Jewish refugees from Europe arrive at the emergency refugee shelter at Fort Ontario. A father, holding his daughter, checks his ID tags. Oswego, New York, United States, August 4, 1944. National Archives and Records Administration

June 12, 1944

FDR Shelters Refugees in Oswego, NY

President Roosevelt calls for a “free port” for refugees at Fort Ontario in Oswego, NY.

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Fort Ontario, Oswego, War Refugee Board, refugee

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On June 12, 1944, President Franklin D. Roosevelt formally announced his plan to create a free port for refugees at Fort Ontario in Oswego, New York. Under this plan, nearly 1,000 refugees—mostly Jews—were transported from Allied-liberated territory in northern Italy to an emergency shelter established by the War Refugee Board at Fort Ontario. Roosevelt circumvented the rigid immigration quotas by identifying these refugees as his “guests,” but that status gave them no legal standing and required their return to Europe once conditions permitted their repatriation.

The refugees arrived at Fort Ontario in August 1944. Because of their undefined immigrant status, the refugees were not permitted to leave Fort Ontario, even to work or to visit family members already settled in the United States; though some refugee children were permitted to attend public schools outside the camp. They struggled to create a community within the camp, but the close quarters and their uncertain futures made for tense relations.

On September 20, 1944, First Lady Eleanor Roosevelt made a well-publicized visit to the camp and, as she did so often to rally support for her husband's policies, wrote about the visit in her syndicated column, “My Day.” The war came to an end, and since many of the refugees had family in the United States, they resisted repatriation to Europe. Advocates for the refugees continually lobbied Congress and the president to allow them to stay in America. Finally, after the refugees had spent 18 months in the camp, President Harry S Truman permitted their legal entry into the country. The camp closed a short time later in February 1946.

Dates to Check

Typically, daily newspapers reported news the morning after it occurred. However, some papers were printed in multiple editions, including evening news. If you are using an evening paper, begin your search on the same day as the event being researched.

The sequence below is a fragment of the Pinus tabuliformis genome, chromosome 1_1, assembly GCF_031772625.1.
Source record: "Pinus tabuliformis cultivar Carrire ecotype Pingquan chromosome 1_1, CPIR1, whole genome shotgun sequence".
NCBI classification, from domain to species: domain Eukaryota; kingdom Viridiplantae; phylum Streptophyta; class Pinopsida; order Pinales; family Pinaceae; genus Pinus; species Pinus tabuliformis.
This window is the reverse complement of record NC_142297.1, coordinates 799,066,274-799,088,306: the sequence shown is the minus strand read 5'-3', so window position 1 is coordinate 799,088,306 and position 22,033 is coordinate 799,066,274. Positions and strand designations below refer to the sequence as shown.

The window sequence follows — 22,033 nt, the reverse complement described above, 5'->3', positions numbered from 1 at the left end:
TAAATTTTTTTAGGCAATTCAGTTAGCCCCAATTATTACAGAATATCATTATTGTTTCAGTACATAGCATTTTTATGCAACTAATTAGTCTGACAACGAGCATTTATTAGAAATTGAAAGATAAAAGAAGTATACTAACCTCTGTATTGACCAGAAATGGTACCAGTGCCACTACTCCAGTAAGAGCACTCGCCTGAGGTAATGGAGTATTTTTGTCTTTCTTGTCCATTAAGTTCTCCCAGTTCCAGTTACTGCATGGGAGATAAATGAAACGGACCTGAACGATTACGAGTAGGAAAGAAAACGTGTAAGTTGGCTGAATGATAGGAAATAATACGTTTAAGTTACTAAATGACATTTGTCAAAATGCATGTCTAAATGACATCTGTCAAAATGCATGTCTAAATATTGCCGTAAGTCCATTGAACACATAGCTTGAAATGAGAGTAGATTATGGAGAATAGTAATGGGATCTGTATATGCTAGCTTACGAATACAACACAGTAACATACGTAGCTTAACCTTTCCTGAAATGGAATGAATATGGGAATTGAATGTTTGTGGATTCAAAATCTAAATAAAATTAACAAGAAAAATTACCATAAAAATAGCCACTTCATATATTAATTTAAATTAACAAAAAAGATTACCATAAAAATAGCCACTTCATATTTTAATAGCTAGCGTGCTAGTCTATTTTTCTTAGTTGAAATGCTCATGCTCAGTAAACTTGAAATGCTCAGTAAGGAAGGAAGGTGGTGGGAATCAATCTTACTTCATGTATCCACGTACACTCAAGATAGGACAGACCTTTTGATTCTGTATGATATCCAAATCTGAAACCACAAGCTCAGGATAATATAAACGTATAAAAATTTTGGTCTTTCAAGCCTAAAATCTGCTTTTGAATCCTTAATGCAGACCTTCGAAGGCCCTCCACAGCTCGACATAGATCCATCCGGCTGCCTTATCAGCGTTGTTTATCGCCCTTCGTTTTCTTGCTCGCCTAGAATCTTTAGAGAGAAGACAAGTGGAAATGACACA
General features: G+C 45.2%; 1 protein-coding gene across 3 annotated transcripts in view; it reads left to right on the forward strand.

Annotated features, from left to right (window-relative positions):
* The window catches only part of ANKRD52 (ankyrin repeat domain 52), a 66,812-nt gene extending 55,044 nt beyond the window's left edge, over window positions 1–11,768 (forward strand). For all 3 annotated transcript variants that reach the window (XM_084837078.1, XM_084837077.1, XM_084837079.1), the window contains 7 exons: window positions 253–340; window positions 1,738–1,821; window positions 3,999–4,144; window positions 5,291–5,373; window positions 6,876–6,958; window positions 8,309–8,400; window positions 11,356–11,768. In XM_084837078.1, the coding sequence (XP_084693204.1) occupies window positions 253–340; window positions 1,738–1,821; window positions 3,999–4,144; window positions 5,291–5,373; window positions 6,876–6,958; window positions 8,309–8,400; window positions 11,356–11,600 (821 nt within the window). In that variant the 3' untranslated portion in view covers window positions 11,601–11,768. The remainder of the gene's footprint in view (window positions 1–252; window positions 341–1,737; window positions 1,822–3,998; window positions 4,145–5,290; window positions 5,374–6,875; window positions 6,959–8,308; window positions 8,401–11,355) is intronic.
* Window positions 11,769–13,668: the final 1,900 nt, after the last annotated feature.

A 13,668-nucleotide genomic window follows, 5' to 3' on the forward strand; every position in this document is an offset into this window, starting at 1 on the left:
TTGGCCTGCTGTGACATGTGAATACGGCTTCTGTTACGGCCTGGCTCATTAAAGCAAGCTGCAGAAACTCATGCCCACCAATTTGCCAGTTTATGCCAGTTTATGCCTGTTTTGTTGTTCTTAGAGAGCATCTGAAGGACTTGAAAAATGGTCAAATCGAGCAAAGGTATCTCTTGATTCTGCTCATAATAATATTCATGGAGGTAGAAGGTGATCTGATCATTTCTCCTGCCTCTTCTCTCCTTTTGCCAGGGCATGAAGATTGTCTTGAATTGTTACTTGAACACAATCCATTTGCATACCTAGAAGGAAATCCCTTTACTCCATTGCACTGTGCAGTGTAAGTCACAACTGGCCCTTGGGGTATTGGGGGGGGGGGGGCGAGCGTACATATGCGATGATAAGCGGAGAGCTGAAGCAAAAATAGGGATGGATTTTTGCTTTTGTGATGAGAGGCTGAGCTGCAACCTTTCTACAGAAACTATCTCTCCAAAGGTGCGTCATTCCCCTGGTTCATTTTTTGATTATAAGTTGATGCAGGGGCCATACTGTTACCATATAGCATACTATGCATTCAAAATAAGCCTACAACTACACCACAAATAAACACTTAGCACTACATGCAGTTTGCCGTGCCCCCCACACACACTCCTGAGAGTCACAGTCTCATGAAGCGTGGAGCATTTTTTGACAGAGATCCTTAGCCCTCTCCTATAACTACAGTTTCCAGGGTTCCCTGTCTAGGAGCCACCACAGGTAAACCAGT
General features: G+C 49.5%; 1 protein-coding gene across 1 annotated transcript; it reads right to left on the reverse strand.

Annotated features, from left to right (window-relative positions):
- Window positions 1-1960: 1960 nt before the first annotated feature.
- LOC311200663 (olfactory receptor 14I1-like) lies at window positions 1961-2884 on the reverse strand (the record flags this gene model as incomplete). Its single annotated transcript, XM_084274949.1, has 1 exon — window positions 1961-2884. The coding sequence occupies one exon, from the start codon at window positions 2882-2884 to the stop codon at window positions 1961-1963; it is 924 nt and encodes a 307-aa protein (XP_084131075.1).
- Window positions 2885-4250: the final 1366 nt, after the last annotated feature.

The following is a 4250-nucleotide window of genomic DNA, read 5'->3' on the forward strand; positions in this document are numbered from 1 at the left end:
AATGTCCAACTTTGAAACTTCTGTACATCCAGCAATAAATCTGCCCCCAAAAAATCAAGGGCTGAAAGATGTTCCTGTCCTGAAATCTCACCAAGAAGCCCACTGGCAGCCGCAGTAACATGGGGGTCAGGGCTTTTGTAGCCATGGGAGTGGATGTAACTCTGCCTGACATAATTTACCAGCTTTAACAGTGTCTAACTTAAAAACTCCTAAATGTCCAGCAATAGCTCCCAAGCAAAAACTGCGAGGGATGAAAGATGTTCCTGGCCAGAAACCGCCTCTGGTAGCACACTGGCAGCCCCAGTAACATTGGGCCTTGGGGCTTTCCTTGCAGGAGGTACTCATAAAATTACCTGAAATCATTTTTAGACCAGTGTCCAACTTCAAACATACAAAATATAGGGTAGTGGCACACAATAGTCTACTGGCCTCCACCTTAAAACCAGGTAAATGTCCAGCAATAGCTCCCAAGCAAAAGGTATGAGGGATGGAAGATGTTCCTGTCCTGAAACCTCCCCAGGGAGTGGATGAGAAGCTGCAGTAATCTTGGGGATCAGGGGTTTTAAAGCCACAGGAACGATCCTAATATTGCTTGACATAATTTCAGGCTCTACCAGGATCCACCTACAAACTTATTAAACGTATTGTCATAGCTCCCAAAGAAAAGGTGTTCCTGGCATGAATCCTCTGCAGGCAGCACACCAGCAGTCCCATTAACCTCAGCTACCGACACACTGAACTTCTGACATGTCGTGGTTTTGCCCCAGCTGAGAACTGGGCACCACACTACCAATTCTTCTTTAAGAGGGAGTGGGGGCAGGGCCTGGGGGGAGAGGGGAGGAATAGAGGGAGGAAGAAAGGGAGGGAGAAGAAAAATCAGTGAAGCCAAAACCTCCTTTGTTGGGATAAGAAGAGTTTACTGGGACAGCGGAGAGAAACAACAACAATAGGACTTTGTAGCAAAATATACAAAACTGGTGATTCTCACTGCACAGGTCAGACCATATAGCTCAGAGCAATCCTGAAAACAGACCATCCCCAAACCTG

June 9 - 20, 1944 News reports about Franklin D. Roosevelt's announcement that the War Refugee Board would shelter one thousand refugees at Fort Ontario.

June 14 - 30, 1944 Editorials, opinion pieces, letters to the editor, and political cartoons regarding the creation of a refugee shelter at Fort Ontario.

August 3 - 11, 1944 News reports about the arrival of refugees at Fort Ontario.

August 4 - 31, 1944 Editorials, opinion pieces, letters to the editor, and political cartoons regarding the arrival and condition of refugees at Fort Ontario.

September 20 - 28, 1944 News reports about Eleanor Roosevelt's visit to Fort Ontario and conditions in the camp.

September 21, 1944 - October 3, 1944 Editorials, opinion pieces, letters to the editor, and political cartoons regarding Eleanor Roosevelt's visit to Fort Ontario and conditions in the camp.

Bibliography

Breitman, Richard, and Alan Kraut. American Refugee Policy and European Jewry, 1933–1945. Bloomington: Indiana University Press, 1987.

Feingold, Henry. The Politics of Rescue: The Roosevelt Administration and the Holocaust, 1938–1945. New Brunswick, NJ: Rutgers University Press, 1970.

Friedman, Saul. No Haven for the Oppressed: United States Policy Toward Jewish Refugees, 1938–1945. Detroit, MI: Wayne State University Press, 1973.

Gruber, Ruth. Haven: The Dramatic Story of 1000 World War II Refugees and How They Came to America. New York: Times Books/Random House, 2000.

Lowenstein, Sharon. “A New Deal for Refugees: The Promise and Reality of Oswego.” In America, American Jews, and the Holocaust, edited by Jeffrey S. Gurock, 301317. New York: Routledge, 1998.

Lowenstein, Sharon R. Token Refuge: The Story of the Jewish Refugee Shelter at Oswego, 1944–1946. Bloomington: Indiana University Press, 1986.

Marks, Edward B. Token Shipment: The Story of America’s War Refugee Shelter. Washington, DC: United States Government Printing Office, [1946].

Smart, Joseph H. Don’t Fence Me In!: Fort Ontario Refugees: How They Won Their Freedom. Salt Lake City: Heritage Arts, 1991.

Syrkin, Marie. “At Fort Ontario.” In The State of the Jews, 247–254. Washington, DC: New Republic Books, 1980.

Warnes, Kathy. “Don’t Fence Me In!”: Memories of the Fort Ontario Refugees and their Friends. Oswego, NY: Safe Haven Inc., Museum and Education Center, 2004.

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